The speakers were of an extraordinary calibre and although I have been around these issues all my life, I felt inspired and informed by what I heard. Our first speaker was Obianuju (Uju) Ekeocha, founder of Culture of Life Africa. Uju travels all over the world promoting the defence of human life in Africa, which is under huge pressure to cede to the Western practices of abortion and contraception. Uju, who is a biomedical scientist, was a superb speaker, extremely passionate and knowledgeable about her subject and able to communicate with great warmth and humour. This was essential, because she covered extremely touchy ground, explaining her feelings as a black woman about slavery, and then drawing a powerful parallel between this practice, which branded whole sections of society as sub-human, with abortion. She did this with personal anecdotes, facts and figures, and a good smattering of valuable history, asking young people ultimately whether they wanted their personal legacies to be like that of David Steel, or William Wilberforce. The parallel drawn was one I had not previously considered and was made incredibly pertinent by Uju's anecdotes about her own experiences.


Paul Tully, SPUC's general secretary, addressed us on the incredible mis-certification scandal. Although more than 90% of abortions are certified as being done to safeguard the mother's physical or mental health, it is widely recognised that the majority of these abortions are actually performed in response to social rather than medical problems, thus despite the legislative safeguards, abortion in Britain is effectively practised on demand.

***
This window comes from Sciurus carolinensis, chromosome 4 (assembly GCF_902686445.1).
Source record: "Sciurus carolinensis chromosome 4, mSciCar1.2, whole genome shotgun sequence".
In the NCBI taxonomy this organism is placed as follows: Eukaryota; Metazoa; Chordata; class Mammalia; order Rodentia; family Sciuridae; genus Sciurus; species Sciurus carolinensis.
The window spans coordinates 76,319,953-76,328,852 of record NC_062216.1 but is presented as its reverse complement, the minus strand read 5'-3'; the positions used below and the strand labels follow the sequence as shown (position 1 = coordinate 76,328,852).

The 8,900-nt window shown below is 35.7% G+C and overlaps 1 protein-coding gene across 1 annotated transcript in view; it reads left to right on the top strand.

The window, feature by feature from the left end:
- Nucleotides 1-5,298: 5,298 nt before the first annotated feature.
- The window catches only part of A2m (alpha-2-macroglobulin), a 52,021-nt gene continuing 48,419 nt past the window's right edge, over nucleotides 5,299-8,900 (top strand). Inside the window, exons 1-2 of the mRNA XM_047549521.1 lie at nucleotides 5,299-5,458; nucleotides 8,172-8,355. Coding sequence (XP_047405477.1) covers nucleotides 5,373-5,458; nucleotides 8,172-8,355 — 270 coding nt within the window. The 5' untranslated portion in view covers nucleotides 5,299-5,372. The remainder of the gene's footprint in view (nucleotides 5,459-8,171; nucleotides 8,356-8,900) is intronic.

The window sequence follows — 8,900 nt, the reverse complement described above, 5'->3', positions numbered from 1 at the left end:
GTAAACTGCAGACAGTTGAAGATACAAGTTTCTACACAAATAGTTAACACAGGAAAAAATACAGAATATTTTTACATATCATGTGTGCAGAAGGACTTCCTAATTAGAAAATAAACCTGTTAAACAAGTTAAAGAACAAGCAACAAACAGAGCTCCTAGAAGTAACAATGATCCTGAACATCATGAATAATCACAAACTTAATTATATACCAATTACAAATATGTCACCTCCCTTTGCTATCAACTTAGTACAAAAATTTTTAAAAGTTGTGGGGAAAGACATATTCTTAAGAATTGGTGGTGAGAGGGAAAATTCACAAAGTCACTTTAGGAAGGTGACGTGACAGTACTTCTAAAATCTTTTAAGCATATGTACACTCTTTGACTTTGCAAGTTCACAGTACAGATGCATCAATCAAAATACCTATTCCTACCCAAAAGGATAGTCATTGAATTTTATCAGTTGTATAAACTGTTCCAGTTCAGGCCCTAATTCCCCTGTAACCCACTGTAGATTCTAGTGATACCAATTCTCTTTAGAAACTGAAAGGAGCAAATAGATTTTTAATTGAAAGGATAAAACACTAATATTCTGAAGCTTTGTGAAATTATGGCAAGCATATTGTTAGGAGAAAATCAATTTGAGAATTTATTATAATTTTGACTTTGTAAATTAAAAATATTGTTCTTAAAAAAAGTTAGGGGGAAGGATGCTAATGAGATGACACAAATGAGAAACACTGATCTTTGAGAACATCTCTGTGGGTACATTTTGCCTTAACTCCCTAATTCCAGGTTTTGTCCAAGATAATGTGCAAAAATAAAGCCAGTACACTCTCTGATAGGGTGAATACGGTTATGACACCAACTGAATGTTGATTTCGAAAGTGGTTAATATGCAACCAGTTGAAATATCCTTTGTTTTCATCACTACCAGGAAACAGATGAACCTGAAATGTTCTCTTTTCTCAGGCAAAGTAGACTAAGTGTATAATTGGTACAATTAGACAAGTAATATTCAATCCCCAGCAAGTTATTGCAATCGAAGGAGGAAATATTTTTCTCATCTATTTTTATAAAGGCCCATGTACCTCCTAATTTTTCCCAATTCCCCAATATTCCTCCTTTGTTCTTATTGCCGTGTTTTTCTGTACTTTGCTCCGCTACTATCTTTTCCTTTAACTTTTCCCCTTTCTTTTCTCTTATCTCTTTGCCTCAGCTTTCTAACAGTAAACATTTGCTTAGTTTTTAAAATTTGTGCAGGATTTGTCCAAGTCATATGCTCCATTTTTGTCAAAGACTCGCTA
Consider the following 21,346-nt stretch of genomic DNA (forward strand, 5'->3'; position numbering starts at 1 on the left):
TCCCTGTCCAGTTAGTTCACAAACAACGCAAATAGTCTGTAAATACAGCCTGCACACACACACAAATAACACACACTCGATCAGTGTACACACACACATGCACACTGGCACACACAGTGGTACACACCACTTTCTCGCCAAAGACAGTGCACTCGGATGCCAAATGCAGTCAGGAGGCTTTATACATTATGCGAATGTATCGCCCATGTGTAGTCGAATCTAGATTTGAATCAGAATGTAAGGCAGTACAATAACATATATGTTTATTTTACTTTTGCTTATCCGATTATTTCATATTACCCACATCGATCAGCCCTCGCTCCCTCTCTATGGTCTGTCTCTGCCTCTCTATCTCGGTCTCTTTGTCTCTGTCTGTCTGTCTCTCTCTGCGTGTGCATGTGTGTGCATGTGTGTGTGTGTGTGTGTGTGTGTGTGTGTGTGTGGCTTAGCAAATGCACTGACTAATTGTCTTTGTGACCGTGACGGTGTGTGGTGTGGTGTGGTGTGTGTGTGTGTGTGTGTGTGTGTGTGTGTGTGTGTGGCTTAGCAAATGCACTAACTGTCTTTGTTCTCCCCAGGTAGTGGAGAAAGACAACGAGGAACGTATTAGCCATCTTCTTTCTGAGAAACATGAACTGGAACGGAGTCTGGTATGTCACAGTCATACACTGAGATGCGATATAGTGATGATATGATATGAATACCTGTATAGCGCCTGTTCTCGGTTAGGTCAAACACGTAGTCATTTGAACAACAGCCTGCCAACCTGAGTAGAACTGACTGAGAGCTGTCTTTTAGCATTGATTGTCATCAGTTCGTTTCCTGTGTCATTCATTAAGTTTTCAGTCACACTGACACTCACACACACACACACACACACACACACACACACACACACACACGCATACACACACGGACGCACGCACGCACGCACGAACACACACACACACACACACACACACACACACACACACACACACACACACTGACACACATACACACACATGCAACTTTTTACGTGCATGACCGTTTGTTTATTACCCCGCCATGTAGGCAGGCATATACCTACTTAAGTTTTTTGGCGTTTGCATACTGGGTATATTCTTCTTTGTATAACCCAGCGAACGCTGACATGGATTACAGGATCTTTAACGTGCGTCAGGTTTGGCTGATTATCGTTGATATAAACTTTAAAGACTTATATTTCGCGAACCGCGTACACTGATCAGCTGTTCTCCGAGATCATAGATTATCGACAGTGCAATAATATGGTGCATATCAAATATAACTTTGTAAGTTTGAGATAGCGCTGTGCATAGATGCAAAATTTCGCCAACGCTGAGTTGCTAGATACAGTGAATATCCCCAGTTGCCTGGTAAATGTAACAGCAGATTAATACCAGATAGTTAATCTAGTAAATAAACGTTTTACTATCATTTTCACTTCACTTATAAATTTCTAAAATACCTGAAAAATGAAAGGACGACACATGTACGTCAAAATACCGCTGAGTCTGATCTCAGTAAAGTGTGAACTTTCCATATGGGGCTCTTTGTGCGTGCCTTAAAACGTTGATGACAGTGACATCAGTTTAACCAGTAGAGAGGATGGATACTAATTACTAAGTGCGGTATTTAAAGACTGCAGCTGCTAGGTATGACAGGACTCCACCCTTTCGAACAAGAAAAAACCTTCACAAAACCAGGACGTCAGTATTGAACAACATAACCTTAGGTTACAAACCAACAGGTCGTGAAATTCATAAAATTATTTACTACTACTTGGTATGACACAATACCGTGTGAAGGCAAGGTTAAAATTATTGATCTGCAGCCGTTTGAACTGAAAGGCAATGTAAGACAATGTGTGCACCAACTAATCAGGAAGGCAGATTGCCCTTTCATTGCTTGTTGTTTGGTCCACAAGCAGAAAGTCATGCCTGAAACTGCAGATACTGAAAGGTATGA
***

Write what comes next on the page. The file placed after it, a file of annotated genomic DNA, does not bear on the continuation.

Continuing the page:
Dr. Adrian Treloar
Dr. Adrian Treloar, Consultant and Senior Lecturer in Old Age Psychiatry, gave a talk entitled Wanted & Valued which I found one of the most valuable of the weekend. It was a deeply intelligent consideration of medical ethics at the margins of life. Adrian insisted we must oppose killing and neglect and we must promote good medicine, and we must be vocal in our witness that we want and we value every single human life, because every single person of this planet has value. It was very moving and one of those lectures where you just could see clearly the truth and reason of his position.

Ira Winter is fully trained as a Creighton Model Fertility Care practitioner and has been managing the Life Fertility Care service since 2007. She gave an extraordinarily powerful presentation which aimed at an overview of the potential and impact of natural fertility.